7. 7. Sharing and making open the curriculum Module/ Type of material Pedagogical Units 12 units (2 hours each) Pedagogical Activity Assessment lectures; learning activities; tutorials; exercises; readings 2 tasks: Essay (50%), Examination (50%) OER_03: Exploring Religions and Cultures (20 credits) [module handbook] 15 units (2 hours each) Lectures; learning activities; 2 tasks: Portfolio (50%); discussion; comparison; Critical review (50%) revision; thinking questions; readings OER_04: Sociology of Health and Illness (10 credits) [module outline, lecture slides] OER_05: Sociology of Human Reproduction (10 credits) [module outline, lecture slides] OER_06: Gender and Society (10 credits) [module outline, lecture slides, reflection sheet] OER_07: Comparative Sociology (10 credits) [module outline, lecture slides] 8 units (2 hours each) 9 units (2 hours each) 9 units (2 hours each) Lectures; guided discussion; readings 1 task: Essay (100%) Lectures; guided discussion; readings 1 task: Examination (100%) Lectures; guided discussion; readings 3 tasks: Learning diary (60%), Essay (10%); Essay (30%) 9 units (2 hours each) Lectures; guided discussion; readings 1 task: Examination (100%) OER_01: Visual Anthropology (20 credits) [module handbook, lecture slides, video] http://learning-connections.co.uk/csap_oer/csap_toolkit/mapping.html 7
    8. 8. Course documentation UG Politics 1 31 170 52,000 2,700 CPT2 Geography, Housing, Environment and Planning UG Environment and Planning 7 76 517 154,000 4,300 CPT3 English Language Teaching PG English 1 7 63 16,000 2,400 CPT4 Social Science Research PG Social Science 7 9 76 23,000 3,700 CPT5 Autism UG Education 1 6 55 16,000 2,200 CPT6 Education PG Education 12 40 502 157,000 6,300 CPT7 Criminology UG Criminology 4 94 569 177,000 5,000 CPT8 Applied Social Science UG Social Science 13 136 724 218,000 8,800 CPT9 Performing Arts FD Performing Arts 2 10 106 28,000 2,000 CPT10 Built Environment UG Built Environment 9 81 574 164,000 7,500 CPT11 Contemporary Fine Art UG Fine Art 3 10 82 27,000 2,000 CPT12 Public Services: Policing Studies FD Social Science 2 15 146 42,000 9,100 Total Pages Course ..Rationale International Relations Total Words CPT1 Modules Subject Area / Discipline Awards Course Title Level Course Team 8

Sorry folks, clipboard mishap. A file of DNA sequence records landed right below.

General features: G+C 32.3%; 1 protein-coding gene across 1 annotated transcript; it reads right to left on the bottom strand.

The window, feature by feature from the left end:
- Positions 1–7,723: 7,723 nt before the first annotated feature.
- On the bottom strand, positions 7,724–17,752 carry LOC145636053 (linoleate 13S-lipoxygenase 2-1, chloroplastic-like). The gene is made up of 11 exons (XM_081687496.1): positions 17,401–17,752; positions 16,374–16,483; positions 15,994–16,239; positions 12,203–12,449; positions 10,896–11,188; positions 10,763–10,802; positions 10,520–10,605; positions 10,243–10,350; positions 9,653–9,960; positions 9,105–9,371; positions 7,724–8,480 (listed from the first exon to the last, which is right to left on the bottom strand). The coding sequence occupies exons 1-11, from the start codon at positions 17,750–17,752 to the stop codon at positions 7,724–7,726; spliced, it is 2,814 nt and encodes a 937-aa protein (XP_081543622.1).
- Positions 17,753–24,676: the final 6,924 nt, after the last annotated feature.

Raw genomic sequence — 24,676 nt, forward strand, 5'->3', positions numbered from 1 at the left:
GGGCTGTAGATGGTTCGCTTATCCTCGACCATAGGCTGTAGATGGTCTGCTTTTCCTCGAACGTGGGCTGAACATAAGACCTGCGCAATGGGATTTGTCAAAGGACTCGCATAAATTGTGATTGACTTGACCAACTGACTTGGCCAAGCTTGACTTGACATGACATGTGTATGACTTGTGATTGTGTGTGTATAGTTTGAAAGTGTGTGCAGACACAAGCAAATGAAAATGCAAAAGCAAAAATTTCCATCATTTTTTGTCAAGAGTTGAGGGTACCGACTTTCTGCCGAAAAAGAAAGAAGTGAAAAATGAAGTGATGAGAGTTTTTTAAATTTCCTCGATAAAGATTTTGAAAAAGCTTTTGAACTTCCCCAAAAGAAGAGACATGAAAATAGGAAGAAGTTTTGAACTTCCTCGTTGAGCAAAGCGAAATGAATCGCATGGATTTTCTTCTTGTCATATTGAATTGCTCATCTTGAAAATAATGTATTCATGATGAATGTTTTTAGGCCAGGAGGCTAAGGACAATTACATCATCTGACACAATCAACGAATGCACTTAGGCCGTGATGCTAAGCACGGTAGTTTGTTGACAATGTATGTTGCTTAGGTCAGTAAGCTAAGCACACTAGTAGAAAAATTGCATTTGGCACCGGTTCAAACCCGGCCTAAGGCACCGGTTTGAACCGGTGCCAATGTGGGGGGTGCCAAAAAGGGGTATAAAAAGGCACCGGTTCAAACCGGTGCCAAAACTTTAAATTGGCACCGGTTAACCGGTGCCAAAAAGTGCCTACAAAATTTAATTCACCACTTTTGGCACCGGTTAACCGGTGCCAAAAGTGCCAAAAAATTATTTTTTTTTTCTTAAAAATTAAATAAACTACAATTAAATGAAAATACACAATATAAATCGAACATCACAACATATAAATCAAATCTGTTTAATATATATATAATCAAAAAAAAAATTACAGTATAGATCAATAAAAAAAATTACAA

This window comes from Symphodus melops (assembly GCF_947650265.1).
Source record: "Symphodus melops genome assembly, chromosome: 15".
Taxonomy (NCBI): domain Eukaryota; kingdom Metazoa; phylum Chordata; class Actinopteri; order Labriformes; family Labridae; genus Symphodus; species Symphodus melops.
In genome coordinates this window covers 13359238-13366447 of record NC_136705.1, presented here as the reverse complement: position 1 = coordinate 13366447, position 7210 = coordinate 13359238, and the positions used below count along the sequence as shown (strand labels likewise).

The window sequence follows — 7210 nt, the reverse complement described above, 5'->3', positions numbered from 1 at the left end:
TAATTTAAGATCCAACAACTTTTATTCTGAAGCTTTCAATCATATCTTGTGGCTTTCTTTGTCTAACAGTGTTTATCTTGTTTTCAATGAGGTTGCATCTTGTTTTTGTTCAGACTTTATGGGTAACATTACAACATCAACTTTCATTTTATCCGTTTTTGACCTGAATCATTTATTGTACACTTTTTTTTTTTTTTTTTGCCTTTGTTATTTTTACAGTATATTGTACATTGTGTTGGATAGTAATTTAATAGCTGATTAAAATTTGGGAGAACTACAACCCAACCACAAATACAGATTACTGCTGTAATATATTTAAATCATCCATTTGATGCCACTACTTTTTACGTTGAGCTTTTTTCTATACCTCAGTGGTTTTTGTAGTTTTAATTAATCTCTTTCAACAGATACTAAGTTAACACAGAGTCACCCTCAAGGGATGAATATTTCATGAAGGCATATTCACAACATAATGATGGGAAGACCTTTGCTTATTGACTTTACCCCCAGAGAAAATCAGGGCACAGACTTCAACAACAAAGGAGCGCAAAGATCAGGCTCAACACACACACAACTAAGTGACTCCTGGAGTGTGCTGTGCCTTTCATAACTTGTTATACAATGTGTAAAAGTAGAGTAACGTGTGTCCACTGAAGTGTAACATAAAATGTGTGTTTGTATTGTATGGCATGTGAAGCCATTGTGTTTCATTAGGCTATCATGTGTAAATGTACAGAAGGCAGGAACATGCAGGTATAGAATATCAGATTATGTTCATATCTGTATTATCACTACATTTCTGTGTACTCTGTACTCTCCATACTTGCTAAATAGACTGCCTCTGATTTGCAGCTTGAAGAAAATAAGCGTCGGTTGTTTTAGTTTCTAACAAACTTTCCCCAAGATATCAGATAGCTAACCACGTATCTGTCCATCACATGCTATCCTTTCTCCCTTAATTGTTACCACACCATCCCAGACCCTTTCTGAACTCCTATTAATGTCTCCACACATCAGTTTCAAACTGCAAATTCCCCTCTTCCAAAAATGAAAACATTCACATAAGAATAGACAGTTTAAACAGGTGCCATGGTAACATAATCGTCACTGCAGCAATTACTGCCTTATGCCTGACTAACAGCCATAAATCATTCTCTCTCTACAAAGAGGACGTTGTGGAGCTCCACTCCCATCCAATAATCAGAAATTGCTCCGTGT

9. 9. Analytical stages in the study
    10. 10. Thematic analysis of the data Concept and field position ‘Collegially focused’ field position ‘Bureaucratically focused’ field position ‘Consensus- seeking focused’ field position Description Coding categories sorted under the concept Features of the ‘collegially 1.1 Context focused’ culture as embodied by 1.2 Curriculum teachers prior experiences in 1.3 Teaching the ‘lived’ curriculum 1.4 Discipline 1.5 Exchange 1.6 Knowing 1.7 Description Features of the 2.1 Teacher identity ‘bureaucratically focused’ 2.2 Autonomy culture embodied by teachers’ 2.3 Pedagogy practices and dispositions in the 2.4 Curriculum development ‘intended / formal’ curriculum 2.5 Discipline 2.6 Approval 2.7 Metaphor Teachers’ experiences of and 3.1 Challenge responses to the meeting of the 3.2 Consensus collegial and bureaucratic focus 3.3 Conflict culture in the Approval process 3.4 Strategy (including pedagogical 3.5 Expertise adjustments and identity 3.6 Coherence conflicts) 3.7 Change